Epidemiology of musculoskeletal injuries among students entering a chiropractic college.
ABSTRACT The purpose of this study was to report the prevalence, distribution, and severity of injuries to students before entering chiropractic college and to explore the possible demographic risk factors to these injuries.
A cross-sectional survey was administered to first-year chiropractic students (n = 255) of one chiropractic college. Survey questions were adopted from the Standardized Nordic and Outcome Assessment Health Status Questionnaires. Data were collected on severity and period of last perception of low back, hand/wrist (HW), and neck/shoulder (NS) injuries of the students before attending chiropractic college.
The response rate was 98.8% (N = 252), among which 66.7% were males. Injury prevalence to low back, HW, and NS before attending chiropractic college was 50.4%, 40.1%, and 53.2%, respectively. Of the respondents, 48.8% were overweight/obese and they were more likely to report injuries to HW (odds ratio, 2.10; 95% confidence interval, 1.25-3.51) and NS (odds ratio, 1.70; 95% confidence interval, 1.04-2.73) compared with those with normal weight. Among those with injuries, the mean body mass index for the females was significantly greater than for the males.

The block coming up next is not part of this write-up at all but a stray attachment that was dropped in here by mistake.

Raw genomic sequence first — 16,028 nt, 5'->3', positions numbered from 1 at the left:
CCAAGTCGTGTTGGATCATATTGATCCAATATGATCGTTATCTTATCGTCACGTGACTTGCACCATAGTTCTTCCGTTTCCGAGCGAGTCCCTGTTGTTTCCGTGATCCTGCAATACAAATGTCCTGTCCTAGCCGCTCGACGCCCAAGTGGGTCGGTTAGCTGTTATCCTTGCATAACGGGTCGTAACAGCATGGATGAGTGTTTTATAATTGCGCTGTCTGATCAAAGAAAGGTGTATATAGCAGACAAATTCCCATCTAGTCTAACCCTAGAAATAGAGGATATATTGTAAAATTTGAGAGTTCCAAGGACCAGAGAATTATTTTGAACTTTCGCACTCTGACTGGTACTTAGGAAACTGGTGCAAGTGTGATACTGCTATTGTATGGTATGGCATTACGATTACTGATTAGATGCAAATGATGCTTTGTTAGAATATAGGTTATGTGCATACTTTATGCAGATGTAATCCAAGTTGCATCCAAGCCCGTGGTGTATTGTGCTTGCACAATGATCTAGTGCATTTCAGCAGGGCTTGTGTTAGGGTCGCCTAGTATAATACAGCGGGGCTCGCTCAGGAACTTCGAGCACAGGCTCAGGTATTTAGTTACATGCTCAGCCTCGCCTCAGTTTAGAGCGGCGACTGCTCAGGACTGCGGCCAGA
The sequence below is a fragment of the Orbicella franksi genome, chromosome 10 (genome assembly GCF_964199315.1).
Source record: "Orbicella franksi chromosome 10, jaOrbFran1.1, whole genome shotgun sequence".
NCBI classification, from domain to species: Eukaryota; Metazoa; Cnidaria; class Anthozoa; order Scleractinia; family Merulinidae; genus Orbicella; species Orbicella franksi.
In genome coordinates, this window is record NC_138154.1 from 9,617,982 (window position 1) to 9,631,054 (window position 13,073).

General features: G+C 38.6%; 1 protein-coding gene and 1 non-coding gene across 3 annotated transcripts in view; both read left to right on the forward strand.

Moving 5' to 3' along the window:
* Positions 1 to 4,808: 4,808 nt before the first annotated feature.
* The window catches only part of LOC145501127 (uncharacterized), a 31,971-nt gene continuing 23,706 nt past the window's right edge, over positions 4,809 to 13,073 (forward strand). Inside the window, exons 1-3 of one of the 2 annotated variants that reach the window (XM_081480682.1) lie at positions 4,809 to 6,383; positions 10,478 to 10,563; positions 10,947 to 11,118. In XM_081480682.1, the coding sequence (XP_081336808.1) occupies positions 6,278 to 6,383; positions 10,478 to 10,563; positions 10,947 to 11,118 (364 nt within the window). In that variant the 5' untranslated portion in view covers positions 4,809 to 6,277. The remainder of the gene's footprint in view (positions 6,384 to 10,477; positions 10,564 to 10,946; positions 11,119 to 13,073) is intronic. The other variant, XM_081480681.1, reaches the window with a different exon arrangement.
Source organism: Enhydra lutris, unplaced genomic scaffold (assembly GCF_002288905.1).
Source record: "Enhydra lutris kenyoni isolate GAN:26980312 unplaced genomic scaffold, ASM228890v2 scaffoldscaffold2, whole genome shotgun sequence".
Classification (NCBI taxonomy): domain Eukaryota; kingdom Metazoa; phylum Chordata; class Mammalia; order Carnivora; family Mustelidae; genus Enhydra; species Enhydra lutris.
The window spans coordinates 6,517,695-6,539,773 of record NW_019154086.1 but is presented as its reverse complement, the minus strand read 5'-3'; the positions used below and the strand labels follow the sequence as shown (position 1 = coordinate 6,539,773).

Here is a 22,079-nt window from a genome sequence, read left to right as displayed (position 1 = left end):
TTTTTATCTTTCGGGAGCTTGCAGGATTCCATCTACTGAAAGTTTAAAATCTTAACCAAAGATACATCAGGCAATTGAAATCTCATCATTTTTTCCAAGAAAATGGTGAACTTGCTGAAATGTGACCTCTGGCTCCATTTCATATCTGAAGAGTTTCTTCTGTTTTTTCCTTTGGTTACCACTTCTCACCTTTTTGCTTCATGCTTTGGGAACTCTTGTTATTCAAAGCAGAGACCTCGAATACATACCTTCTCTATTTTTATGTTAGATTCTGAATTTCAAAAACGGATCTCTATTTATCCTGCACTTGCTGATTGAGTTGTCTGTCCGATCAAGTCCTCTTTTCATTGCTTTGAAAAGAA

This study identified a high prevalence of musculoskeletal injuries among students before attending this particular chiropractic college. Only a small percentage of those injuries were severe enough to impede normal daily work. From this study sample, it seems that males entering this chiropractic college tend to report more injuries than females. However, females with high BMI seemed to report more previous injuries.
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- "The etiology and risk factors associated with many of these occupational injuries are not well understood. Risk factors that have been previously identified include history of previous injury, severity of injury, occupations that involve the maintenance of awkward postures and movements over a prolonged time interval, occupations that require repetitive and forceful tasks, and occupations requiring high levels of activity . MSD' medical and socio-professional consequences are important . "
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